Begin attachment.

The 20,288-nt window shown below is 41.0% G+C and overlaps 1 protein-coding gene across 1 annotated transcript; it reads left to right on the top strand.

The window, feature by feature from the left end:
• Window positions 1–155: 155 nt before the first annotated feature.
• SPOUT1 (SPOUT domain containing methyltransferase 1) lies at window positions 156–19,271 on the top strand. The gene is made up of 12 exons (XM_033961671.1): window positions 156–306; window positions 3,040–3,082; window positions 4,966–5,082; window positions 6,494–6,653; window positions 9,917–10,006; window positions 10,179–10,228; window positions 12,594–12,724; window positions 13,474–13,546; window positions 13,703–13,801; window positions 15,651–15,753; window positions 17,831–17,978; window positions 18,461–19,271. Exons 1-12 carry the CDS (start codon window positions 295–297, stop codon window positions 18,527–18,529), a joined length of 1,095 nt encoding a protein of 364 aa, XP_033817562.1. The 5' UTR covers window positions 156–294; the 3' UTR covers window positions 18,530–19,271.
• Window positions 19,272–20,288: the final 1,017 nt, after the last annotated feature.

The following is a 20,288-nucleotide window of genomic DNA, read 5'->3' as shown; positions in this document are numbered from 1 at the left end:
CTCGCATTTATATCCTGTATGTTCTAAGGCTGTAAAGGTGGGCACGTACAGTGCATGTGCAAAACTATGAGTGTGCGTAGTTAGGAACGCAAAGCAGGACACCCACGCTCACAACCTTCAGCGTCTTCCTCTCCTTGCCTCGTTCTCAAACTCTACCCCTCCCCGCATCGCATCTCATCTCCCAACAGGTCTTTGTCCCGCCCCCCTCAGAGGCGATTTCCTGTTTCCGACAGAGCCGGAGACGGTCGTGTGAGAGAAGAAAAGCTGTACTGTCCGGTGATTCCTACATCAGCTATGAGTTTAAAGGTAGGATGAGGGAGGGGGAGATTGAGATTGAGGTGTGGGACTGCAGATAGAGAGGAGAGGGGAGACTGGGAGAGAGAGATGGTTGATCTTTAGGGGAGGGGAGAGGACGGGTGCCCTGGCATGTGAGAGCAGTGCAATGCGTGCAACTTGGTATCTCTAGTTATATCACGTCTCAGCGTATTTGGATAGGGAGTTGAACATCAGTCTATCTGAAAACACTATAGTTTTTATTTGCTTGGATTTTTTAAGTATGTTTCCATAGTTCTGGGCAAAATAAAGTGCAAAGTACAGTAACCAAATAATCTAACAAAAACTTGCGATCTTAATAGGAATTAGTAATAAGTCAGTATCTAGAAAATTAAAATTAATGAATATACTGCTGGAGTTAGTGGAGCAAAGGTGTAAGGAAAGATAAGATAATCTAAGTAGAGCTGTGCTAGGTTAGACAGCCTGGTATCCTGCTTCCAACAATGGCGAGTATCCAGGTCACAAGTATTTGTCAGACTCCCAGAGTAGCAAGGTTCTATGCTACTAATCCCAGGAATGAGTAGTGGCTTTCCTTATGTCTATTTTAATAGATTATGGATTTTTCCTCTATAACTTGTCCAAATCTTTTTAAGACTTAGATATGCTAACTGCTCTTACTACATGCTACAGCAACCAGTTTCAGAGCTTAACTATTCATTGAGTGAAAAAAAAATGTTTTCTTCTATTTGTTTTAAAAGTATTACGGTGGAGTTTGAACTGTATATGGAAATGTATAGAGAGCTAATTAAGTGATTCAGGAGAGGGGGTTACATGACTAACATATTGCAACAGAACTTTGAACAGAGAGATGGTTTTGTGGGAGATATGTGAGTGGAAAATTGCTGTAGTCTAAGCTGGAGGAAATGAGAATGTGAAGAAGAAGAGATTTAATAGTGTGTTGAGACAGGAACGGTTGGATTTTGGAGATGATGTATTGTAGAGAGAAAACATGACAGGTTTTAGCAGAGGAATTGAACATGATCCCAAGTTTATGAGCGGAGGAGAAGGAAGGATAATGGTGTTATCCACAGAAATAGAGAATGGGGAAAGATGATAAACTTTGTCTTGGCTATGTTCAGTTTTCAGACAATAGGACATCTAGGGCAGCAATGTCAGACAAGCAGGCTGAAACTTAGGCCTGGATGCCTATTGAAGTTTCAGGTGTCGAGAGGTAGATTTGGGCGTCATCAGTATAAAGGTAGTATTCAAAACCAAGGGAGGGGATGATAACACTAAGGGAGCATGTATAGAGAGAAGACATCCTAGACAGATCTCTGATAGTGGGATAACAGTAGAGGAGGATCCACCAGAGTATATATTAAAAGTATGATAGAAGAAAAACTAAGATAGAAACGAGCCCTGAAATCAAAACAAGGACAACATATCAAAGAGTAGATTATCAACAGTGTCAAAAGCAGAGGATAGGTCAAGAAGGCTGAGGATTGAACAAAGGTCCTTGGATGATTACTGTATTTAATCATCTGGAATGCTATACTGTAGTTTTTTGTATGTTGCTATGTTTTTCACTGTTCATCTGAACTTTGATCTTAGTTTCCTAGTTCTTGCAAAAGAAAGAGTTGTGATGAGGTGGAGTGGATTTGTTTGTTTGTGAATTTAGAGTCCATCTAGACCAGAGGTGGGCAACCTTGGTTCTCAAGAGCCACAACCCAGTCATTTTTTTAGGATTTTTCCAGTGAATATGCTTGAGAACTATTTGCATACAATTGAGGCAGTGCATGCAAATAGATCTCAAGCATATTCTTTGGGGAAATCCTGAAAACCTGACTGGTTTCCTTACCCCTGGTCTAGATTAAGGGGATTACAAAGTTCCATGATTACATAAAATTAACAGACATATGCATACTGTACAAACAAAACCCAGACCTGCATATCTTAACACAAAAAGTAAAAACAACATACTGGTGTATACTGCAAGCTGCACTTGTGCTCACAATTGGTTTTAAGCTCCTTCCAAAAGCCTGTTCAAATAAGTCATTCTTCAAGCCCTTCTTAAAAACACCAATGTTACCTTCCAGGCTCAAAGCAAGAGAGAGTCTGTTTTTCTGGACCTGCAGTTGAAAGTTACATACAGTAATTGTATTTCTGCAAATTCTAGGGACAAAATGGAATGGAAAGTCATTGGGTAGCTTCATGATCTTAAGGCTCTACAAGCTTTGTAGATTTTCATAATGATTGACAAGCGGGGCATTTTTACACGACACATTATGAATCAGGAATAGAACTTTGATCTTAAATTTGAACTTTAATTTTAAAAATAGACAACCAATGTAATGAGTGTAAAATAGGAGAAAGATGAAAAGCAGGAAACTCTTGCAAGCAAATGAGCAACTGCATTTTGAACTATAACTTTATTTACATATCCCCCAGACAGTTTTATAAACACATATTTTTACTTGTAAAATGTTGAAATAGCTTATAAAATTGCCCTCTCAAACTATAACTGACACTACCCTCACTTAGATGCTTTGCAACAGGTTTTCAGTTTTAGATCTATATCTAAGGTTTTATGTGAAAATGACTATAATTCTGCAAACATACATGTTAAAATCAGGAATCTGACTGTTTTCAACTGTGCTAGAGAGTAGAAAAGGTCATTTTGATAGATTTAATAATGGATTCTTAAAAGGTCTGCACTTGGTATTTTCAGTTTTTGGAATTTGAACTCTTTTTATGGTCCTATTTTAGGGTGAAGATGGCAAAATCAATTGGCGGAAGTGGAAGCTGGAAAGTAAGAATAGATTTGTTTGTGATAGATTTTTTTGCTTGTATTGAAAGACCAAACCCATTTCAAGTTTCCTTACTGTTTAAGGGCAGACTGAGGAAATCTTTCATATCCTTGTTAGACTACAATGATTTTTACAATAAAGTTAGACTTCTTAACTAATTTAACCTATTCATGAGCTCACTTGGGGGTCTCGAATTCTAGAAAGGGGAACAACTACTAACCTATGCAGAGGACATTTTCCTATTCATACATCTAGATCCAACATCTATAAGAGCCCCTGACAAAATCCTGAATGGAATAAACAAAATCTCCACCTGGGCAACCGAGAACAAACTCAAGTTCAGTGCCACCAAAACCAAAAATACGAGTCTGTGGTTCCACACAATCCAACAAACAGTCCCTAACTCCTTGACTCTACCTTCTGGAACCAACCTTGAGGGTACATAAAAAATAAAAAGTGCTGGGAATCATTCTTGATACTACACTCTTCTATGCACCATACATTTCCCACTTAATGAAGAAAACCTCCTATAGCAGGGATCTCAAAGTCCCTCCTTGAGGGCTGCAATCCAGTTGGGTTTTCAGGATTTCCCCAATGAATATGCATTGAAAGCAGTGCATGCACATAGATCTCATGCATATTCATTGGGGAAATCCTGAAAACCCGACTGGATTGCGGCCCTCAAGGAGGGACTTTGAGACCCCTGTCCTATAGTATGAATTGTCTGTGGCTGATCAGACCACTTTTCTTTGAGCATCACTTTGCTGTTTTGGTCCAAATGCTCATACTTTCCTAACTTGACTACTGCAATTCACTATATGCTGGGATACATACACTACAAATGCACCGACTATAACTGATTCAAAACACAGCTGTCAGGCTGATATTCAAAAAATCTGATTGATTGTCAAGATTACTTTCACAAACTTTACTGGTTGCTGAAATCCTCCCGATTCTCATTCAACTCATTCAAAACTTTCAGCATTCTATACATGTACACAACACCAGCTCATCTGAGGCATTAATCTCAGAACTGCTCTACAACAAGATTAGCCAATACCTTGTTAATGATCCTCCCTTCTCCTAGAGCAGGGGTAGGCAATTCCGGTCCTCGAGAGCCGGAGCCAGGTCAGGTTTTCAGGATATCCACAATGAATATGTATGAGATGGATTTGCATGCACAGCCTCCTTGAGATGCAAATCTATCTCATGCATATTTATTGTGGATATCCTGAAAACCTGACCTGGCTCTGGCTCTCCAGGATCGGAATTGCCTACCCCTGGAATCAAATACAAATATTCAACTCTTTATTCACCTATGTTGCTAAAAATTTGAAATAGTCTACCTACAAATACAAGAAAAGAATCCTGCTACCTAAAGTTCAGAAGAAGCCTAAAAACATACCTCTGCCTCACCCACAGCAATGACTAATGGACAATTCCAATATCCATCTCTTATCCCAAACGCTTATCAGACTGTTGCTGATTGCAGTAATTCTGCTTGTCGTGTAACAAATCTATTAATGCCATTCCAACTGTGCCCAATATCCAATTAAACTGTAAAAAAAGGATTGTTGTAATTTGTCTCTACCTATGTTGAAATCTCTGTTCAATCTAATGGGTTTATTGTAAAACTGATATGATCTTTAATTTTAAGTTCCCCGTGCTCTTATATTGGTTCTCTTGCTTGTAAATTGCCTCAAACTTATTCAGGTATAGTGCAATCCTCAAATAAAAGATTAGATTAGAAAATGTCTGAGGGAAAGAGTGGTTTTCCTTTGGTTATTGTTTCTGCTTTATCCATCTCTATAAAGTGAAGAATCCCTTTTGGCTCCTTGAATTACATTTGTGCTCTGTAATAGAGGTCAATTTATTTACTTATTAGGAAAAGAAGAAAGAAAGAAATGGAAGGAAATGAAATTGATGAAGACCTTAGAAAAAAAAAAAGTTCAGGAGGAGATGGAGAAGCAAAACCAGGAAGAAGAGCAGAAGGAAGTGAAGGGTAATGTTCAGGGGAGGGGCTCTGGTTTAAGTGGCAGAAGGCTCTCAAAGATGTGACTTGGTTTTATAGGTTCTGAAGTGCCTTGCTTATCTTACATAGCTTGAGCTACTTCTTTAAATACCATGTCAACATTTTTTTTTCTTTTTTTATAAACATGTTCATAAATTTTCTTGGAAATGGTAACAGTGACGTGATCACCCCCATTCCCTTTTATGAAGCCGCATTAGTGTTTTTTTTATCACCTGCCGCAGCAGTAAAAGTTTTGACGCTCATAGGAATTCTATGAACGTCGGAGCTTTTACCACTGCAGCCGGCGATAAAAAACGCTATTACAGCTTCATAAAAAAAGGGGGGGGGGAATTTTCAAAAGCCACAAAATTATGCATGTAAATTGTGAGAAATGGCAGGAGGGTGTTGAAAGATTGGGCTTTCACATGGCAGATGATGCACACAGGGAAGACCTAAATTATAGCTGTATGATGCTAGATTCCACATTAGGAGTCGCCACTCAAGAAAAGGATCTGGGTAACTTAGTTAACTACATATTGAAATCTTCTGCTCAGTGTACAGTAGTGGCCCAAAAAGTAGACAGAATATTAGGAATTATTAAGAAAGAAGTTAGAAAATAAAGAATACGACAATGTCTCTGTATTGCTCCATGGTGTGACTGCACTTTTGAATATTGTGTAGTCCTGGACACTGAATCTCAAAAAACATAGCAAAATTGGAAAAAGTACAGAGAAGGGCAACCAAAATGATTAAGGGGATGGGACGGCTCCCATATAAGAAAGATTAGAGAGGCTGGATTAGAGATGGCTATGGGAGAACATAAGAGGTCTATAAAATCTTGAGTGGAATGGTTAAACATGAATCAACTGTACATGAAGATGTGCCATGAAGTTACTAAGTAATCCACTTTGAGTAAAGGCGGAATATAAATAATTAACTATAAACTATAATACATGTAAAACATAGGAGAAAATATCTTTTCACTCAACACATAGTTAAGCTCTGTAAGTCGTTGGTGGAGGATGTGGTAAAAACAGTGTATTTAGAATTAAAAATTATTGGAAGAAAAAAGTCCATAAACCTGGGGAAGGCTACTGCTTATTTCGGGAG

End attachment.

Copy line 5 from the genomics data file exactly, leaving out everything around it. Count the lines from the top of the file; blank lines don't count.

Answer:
• Window positions 19,272–20,288: the final 1,017 nt, after the last annotated feature.